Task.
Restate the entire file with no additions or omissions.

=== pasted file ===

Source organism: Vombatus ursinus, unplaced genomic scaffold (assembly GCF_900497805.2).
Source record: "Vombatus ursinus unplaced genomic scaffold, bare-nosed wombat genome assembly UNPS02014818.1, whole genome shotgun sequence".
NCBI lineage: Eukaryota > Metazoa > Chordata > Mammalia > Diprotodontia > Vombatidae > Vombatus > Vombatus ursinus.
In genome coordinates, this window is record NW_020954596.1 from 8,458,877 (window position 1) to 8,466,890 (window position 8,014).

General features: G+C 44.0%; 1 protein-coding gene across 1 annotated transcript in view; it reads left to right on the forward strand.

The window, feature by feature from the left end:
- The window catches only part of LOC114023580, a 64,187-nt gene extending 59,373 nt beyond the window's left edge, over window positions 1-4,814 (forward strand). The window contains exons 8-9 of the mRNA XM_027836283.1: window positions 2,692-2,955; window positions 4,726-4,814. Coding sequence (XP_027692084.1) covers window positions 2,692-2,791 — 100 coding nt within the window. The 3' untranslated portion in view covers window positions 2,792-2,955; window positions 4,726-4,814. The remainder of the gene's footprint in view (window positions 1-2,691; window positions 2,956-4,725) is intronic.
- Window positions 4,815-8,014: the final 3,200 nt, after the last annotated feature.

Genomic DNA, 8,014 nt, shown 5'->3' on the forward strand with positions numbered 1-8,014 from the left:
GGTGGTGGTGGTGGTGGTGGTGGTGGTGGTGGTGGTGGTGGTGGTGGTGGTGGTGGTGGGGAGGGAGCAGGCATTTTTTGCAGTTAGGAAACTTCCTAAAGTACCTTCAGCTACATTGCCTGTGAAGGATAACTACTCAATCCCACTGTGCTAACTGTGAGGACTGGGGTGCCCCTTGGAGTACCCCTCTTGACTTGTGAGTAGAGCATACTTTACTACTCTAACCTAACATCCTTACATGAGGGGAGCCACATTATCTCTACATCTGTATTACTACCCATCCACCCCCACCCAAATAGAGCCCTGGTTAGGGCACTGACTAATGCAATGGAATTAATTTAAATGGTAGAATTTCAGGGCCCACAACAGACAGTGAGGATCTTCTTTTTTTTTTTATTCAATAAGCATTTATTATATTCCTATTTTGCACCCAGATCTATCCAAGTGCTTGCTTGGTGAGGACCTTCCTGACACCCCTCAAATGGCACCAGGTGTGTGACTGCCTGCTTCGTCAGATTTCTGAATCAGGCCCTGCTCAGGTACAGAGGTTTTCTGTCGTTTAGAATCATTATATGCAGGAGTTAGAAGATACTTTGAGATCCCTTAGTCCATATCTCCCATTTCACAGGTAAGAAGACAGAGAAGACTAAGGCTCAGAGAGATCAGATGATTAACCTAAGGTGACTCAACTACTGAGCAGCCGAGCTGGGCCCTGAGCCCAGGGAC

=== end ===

Source organism: Vombatus ursinus, unplaced genomic scaffold (assembly GCF_900497805.2).
Source record: "Vombatus ursinus unplaced genomic scaffold, bare-nosed wombat genome assembly UNPS02014818.1, whole genome shotgun sequence".
NCBI lineage: Eukaryota > Metazoa > Chordata > Mammalia > Diprotodontia > Vombatidae > Vombatus > Vombatus ursinus.
In genome coordinates, this window is record NW_020954596.1 from 8,458,877 (window position 1) to 8,466,890 (window position 8,014).

General features: G+C 44.0%; 1 protein-coding gene across 1 annotated transcript in view; it reads left to right on the forward strand.

The window, feature by feature from the left end:
- The window catches only part of LOC114023580, a 64,187-nt gene extending 59,373 nt beyond the window's left edge, over window positions 1-4,814 (forward strand). The window contains exons 8-9 of the mRNA XM_027836283.1: window positions 2,692-2,955; window positions 4,726-4,814. Coding sequence (XP_027692084.1) covers window positions 2,692-2,791 — 100 coding nt within the window. The 3' untranslated portion in view covers window positions 2,792-2,955; window positions 4,726-4,814. The remainder of the gene's footprint in view (window positions 1-2,691; window positions 2,956-4,725) is intronic.
- Window positions 4,815-8,014: the final 3,200 nt, after the last annotated feature.

Genomic DNA, 8,014 nt, shown 5'->3' on the forward strand with positions numbered 1-8,014 from the left:
GGTGGTGGTGGTGGTGGTGGTGGTGGTGGTGGTGGTGGTGGTGGTGGTGGTGGTGGTGGGGAGGGAGCAGGCATTTTTTGCAGTTAGGAAACTTCCTAAAGTACCTTCAGCTACATTGCCTGTGAAGGATAACTACTCAATCCCACTGTGCTAACTGTGAGGACTGGGGTGCCCCTTGGAGTACCCCTCTTGACTTGTGAGTAGAGCATACTTTACTACTCTAACCTAACATCCTTACATGAGGGGAGCCACATTATCTCTACATCTGTATTACTACCCATCCACCCCCACCCAAATAGAGCCCTGGTTAGGGCACTGACTAATGCAATGGAATTAATTTAAATGGTAGAATTTCAGGGCCCACAACAGACAGTGAGGATCTTCTTTTTTTTTTTATTCAATAAGCATTTATTATATTCCTATTTTGCACCCAGATCTATCCAAGTGCTTGCTTGGTGAGGACCTTCCTGACACCCCTCAAATGGCACCAGGTGTGTGACTGCCTGCTTCGTCAGATTTCTGAATCAGGCCCTGCTCAGGTACAGAGGTTTTCTGTCGTTTAGAATCATTATATGCAGGAGTTAGAAGATACTTTGAGATCCCTTAGTCCATATCTCCCATTTCACAGGTAAGAAGACAGAGAAGACTAAGGCTCAGAGAGATCAGATGATTAACCTAAGGTGACTCAACTACTGAGCAGCCGAGCTGGGCCCTGAGCCCAGGGAC